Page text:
Thursday, February 17, 2005

Three Easy Pieces

February 17, 2005

The Pentagon is planning a TV channel. I'm not making this up. Pentagon TV will be in the living rooms of DishNetwork's 11 million American subscribers, 24/7, as a "public service" intended to inform and entertain. It will include information on strategic operations and pieces on the everyday lives of military personnel (reminiscent of Stalinism and Jude Law's character in "Enemy at the Gates.") This is scarier than just the establishment of an official American propaganda mouthpiece. This is indicative of an expectation of prolonged, violent conflict, about how the American viewpoint must be tightly controlled. The Pentagon calls this "restricting and directing the flow of information." I call it the beginning of the end of free press.

Don't get me wrong, the Pentagon channel may fizzle and die very quickly, less watched than even C-Span2 or the NASA channel (both of which DishNetwork cheerily pumps into my family's living room back home, also as a public service.) The precedent of the channel's creation alone, however, is truly terrifying. America now has an official government news source. It is emphatically NOT the job of the Pentagon to make the American populace aware of its activity; it IS the emphatic duty of the Pentagon to keep track of its activities and make its records available to the public (as national security permits, of course, though such claims can be highly suspect.) Countries like Libya and Iran and North Korea have official news outlets, government papers, and military TV channels, NOT AMERICA! Government organizations shouldn't be concerned with their public image to begin with. They are organs of society, not brand names with a stock price to worry about.

As is this university. The state legislature has wisely determined that a higher quality Louisiana college grad makes a Louisiana college diploma more valuable, and as such they have required Louisiana public universities to raise the bar a little in terms of admissions. NSU has deftly dodged this fiscal bullet by exploiting a loophole: community colleges aren't affected by the change. NSU has therefore brought the Bossier Parish Community College to Natchitoches, under the auspices of which an incoming student can duck the academic requirements and then, after a single semester of satisfactory coursework, transfer to NSU, thus ensuring that we don't lose any delicious tuition money. In spite of this betrayal of the public good to fiscal concern, the University has further frozen all news hires for fear that enrollment will drop. This means applicants for several positions that will certainly be filled (including the position Fraser Snowden, NSU's senior professor of philosophy, will shortly be vacating) will not be notified of the University's intent to hire for weeks to come. Meanwhile, ideal candidates are likely to take a more definite offer delivered sooner. Where is the logic in a blanket hiring freeze when some positions absolutely must be filled and excellent candidates have already been identified? Perhaps instead of funding a loophole fix, the administration should concentrate on making itself an institution that will attract students who meet the new requirements - which includes STAFFING THE UNIVERSITY!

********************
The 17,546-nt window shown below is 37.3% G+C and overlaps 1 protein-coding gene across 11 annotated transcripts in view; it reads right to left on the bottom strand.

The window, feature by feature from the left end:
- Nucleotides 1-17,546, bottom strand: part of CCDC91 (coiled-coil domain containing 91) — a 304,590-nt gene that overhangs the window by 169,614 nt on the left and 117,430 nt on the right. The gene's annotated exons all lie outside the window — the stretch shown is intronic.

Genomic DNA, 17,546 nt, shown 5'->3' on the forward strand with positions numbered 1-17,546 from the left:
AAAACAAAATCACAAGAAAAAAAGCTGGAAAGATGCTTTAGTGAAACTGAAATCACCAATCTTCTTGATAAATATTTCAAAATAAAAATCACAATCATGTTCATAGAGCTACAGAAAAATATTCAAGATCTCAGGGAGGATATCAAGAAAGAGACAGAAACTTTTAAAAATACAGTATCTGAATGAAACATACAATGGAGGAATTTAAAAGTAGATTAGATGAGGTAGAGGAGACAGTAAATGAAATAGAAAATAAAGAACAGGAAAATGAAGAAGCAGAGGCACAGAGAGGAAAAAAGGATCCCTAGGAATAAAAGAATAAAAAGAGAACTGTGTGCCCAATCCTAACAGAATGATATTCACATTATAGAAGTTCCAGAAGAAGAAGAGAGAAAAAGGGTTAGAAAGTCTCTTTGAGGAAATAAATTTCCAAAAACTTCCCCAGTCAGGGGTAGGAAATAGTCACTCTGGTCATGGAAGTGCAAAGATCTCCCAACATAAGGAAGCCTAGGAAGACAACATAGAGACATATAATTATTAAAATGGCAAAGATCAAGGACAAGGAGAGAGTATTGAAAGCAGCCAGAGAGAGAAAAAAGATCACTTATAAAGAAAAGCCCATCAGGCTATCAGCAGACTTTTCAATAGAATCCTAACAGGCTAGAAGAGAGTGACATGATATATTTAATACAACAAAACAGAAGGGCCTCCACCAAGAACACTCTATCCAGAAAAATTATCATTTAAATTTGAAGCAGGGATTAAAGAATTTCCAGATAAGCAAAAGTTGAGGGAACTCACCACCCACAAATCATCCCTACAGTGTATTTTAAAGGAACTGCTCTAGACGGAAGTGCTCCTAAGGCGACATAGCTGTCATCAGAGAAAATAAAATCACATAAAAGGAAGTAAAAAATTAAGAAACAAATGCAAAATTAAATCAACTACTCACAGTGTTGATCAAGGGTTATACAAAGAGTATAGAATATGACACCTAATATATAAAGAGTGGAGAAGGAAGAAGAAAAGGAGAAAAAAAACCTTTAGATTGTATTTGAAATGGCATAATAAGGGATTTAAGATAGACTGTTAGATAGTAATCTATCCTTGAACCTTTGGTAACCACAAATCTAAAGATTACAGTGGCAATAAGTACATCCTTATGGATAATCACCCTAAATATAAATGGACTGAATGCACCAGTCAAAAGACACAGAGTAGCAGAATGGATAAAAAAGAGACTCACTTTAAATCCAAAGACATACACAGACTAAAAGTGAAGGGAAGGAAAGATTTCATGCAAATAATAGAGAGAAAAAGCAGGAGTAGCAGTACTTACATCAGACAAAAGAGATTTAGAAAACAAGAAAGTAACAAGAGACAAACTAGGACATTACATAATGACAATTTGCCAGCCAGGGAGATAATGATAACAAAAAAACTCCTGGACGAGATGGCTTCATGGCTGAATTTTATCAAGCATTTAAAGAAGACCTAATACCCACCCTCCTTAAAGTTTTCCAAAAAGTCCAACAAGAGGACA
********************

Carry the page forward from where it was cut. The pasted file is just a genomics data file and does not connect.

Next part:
Which brings me to my final and most incidental rant: I saw a religious license plate on the front of a University maintenance vehicle last week. You can look for it yourself; it's a small beige truck, toolboxes and racks on the sides, with a state license plate on the back that says "public" above the number 154898. I object to the religious reference, even if the maintenance worker who drives that truck paid for the plate himself, even if he puts it on every morning and takes it home with him at night. It's not as though it's a simple cross pin on his lapel or an Ichthyus (more commonly known as the "Jesus fish") on his personal vehicle; that truck was purchased with public funds, serves the public interest, and has the seal of a public university on its doors. This is clearly a violation of the separation of church and state, not that I expect a state that still gets away with mandatory student prayer at mandatory pep rallies for all-but-mandatory high school football games to fix the problem.

Fridays, 91.7 FM from 8:00-10:00 AM to hear me rant. Visit for some tasty reading and contact me at to shoot your mouth off. WARNING: I shoot back.


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